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Winter of the Storage Locker Patriarchs
I spotted the first spiderwort flowers of the season Thursday morning, in the scruffy right of way behind the old neon plant. Just two early blossoms, right at the foot of this remarkable yucca that hides there in plain sight under the barbed wire, in the shade of a gnarly tree that has conjoined with the chain link. The yucca bloom is more spectacular, when it happens, lush white cups big enough to hold a whole bird, but that’s some weeks off. And in the case of this plant that has naturalized into the negative space of the city, there’s a good chance not a soul will see it.
Maybe that privacy is a good thing.
The spiderwort is even hardier than the yucca, and a reassuring herald of the persistence of spring even in the places we do our best to foul. The Tradescantia coming up green now all over this trash-strewn bluff is one of our most adaptable native plants, and one that thrives from its ability to rapidly mutate and hybridize.
The industrial lot where I spotted the spiderwort has housed many curious operations in the decade+ we have lived here. It’s a brownfield, whose older uses left hydrocarbons in the ground, and not long after we moved in they erected a weird little shed over a remedial well they drilled. For a couple of years it would run all day and night, spewing mysterious vapor as it sucked the gas from the soil and turned it into actual gas. Gentrifying Mordor.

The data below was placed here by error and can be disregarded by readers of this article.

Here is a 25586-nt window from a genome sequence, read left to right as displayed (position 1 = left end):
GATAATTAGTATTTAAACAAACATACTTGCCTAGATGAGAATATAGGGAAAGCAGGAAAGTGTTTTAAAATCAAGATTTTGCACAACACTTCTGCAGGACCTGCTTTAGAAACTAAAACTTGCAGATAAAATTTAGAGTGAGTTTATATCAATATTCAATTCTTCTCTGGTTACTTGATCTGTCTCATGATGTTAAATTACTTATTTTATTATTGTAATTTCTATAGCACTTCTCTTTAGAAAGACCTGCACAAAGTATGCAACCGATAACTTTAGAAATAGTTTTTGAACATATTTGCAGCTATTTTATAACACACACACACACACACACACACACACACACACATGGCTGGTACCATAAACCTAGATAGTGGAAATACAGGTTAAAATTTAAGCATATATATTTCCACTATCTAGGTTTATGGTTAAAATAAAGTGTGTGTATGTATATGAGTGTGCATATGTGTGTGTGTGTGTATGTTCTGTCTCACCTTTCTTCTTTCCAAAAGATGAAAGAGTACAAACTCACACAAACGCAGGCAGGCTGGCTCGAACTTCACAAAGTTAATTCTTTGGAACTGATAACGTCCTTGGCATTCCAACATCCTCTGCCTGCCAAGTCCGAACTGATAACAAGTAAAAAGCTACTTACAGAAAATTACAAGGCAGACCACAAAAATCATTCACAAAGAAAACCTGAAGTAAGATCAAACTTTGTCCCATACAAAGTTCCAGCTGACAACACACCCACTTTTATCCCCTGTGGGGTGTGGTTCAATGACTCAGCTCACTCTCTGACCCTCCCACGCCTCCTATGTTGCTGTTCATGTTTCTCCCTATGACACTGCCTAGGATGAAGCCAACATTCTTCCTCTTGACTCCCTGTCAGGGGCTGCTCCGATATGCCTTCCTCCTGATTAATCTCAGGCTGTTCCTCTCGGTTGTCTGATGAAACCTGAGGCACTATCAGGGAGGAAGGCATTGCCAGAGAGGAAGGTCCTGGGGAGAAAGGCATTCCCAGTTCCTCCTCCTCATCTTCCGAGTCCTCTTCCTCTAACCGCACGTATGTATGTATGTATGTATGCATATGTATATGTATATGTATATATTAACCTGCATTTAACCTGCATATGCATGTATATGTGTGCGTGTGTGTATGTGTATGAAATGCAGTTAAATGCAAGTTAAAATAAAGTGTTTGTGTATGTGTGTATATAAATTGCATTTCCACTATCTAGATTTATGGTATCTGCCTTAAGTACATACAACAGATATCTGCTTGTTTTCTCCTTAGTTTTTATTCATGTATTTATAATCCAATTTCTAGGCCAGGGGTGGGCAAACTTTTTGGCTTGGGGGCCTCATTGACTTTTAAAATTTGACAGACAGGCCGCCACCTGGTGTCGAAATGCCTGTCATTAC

The shed is still there, right behind the fence along which the spiderwort is blooming. The wind chime factory from down the street has taken over the office out front, but they still let the old hippie electric taxi impresario keep his carts in the yard full of salvaged neon signs. Behind the shed there’s one busted-up e-cab sitting there slowly sinking back into the earth, its removal deterred by a piece of plywood spray-painted with a warning: “DON’T TAKE - THIS IS SEAN’S.”
When we first moved here, renting a little casita while we tried to get our house built, that lot was the secret staging area for #Occupy, in the heart of the post-9/11 financial crisis. Gatherings at night charged with revolutionary fervor, people who believed the possibility of real change was at hand, that they might be able to stop the machine and bring about a future they would actually want to live in. Almost as if they were channeling the same animating force that makes beautiful flowers grow from dumpsites. I still see traces of that movement around here, mostly in people who redirected their energies from changing the human trajectory to nurturing the pockets of wild ecology left in the edges of the city.
Wednesday morning, on one of the nearby buildings sometimes tagged with the fresher and more authentically radical revolutionary slogans of the East Austin Maoists, I came upon a creepier stencil of a very different band of self-proclaimed rebels. It was there in duplicate, on the wall of an old gas station whose collapse has been temporarily delayed by some jury-rigged wooden braces. I later looked up the website encoded in the tag, and it was as creepy as I suspected—the manifesto of militarized white supremacists, with pictures of General Washington and General Patton next to images of the so-called patriots outside the Capitol on January 6, slickly designed around a brand identity of retro-dystopian alterations of the American flag.
I thought the image in the stencil was some deformed animal, only to eventually realize on the fourth or fifth viewing that it was the profile of a husky white guy in a ball cap patched with one of those alt-flags.
The next day I made a trip to visit a site across the river that I had originally planned to visit on MLK Day. Maybe it was that alt-right stencil that got me to go look for the graves of slaves at the beginning of Black History Month.